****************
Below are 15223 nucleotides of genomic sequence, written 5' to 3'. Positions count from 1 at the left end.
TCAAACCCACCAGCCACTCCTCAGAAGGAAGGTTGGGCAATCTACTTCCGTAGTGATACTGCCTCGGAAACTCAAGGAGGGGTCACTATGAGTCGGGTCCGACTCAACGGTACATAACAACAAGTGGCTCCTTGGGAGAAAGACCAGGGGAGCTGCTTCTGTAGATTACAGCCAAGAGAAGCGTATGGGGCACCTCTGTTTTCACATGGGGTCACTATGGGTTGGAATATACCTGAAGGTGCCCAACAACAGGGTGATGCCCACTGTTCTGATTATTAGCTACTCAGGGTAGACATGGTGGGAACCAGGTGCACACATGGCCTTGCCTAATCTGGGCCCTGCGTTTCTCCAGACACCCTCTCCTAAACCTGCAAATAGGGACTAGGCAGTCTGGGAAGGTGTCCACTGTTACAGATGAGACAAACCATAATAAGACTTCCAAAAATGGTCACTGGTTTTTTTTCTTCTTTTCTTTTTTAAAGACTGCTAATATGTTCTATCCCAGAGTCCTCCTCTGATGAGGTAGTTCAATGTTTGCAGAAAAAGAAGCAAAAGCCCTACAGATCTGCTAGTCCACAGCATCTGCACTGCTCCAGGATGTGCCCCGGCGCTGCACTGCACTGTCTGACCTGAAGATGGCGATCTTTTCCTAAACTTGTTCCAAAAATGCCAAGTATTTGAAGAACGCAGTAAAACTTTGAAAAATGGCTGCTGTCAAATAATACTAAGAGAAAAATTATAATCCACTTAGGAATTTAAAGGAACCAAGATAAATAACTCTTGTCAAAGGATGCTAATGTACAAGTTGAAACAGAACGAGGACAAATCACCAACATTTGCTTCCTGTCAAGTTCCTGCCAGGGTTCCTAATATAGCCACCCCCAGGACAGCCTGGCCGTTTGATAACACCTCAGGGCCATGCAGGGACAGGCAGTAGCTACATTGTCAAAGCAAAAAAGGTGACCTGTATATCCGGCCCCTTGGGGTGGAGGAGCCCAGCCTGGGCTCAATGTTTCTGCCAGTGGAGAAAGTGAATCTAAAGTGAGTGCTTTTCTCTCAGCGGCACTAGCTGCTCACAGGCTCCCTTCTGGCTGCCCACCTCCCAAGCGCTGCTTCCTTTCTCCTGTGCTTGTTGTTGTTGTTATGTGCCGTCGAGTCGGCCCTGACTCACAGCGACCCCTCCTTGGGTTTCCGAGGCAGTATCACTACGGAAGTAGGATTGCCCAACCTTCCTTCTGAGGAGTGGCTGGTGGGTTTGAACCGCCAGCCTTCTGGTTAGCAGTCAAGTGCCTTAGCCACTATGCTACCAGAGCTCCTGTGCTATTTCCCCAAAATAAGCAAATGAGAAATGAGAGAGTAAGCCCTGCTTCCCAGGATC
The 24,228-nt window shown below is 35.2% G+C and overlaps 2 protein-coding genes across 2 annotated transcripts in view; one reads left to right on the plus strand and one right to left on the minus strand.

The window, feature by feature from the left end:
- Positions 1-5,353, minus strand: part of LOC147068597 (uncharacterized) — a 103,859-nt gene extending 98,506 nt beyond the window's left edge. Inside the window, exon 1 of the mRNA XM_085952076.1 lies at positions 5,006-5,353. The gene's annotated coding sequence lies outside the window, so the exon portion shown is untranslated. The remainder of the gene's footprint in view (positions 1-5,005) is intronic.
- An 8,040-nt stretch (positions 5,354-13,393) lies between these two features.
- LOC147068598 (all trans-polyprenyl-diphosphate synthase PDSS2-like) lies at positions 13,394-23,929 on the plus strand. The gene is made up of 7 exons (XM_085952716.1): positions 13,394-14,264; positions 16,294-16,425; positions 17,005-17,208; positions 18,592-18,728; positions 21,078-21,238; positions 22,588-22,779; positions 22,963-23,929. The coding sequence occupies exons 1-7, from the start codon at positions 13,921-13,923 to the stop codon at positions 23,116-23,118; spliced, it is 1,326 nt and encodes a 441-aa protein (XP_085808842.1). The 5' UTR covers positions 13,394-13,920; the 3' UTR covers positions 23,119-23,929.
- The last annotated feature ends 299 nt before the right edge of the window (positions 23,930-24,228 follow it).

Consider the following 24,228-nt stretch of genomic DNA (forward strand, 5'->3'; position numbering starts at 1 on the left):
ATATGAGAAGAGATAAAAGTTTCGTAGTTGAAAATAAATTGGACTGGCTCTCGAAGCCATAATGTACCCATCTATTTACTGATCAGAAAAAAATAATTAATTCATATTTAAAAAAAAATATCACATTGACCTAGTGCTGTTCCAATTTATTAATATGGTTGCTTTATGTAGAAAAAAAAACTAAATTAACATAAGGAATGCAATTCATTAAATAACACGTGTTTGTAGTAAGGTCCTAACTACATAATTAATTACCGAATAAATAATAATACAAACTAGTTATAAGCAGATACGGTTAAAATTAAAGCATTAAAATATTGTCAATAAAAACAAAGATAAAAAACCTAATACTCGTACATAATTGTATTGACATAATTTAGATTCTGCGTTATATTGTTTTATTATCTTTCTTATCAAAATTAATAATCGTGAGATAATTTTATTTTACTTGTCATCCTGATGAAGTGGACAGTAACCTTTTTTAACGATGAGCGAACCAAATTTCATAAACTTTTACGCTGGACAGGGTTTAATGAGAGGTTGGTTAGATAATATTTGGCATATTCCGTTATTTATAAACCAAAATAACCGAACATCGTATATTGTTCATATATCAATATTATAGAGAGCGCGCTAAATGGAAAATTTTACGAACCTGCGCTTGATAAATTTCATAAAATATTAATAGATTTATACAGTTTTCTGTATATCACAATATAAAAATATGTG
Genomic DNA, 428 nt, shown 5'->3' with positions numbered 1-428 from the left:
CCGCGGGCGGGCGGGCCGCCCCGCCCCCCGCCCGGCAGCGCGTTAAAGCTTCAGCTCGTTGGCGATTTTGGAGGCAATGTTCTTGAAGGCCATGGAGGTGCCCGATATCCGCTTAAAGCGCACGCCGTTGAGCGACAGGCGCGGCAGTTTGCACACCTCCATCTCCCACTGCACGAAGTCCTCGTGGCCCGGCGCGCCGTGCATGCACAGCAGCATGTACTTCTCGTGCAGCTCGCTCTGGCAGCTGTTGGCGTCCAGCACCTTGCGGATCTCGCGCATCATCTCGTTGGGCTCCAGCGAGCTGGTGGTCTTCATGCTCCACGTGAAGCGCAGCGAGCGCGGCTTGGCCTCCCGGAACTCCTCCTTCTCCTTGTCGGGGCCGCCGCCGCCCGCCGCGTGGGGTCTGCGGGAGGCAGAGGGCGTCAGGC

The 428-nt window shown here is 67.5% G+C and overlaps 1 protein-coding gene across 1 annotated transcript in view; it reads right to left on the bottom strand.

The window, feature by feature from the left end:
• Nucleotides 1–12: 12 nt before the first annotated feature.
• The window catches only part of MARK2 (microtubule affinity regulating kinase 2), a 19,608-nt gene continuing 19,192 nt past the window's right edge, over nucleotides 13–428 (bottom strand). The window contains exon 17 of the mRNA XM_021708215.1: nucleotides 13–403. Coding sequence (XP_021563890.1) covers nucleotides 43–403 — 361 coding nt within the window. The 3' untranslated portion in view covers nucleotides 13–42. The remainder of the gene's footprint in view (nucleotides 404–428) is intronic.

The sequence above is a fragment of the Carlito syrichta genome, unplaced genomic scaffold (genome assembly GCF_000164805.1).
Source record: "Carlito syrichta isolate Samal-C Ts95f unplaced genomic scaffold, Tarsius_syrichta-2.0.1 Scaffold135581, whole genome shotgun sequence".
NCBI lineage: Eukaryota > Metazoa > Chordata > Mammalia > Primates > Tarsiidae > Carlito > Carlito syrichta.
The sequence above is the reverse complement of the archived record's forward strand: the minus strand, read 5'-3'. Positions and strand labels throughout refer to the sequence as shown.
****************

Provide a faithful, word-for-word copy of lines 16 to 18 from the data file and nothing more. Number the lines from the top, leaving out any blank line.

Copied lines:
• The window catches only part of MARK2 (microtubule affinity regulating kinase 2), a 19,608-nt gene continuing 19,192 nt past the window's right edge, over nucleotides 13–428 (bottom strand). The window contains exon 17 of the mRNA XM_021708215.1: nucleotides 13–403. Coding sequence (XP_021563890.1) covers nucleotides 43–403 — 361 coding nt within the window. The 3' untranslated portion in view covers nucleotides 13–42. The remainder of the gene's footprint in view (nucleotides 404–428) is intronic.

The sequence above is a fragment of the Carlito syrichta genome, unplaced genomic scaffold (genome assembly GCF_000164805.1).
Source record: "Carlito syrichta isolate Samal-C Ts95f unplaced genomic scaffold, Tarsius_syrichta-2.0.1 Scaffold135581, whole genome shotgun sequence".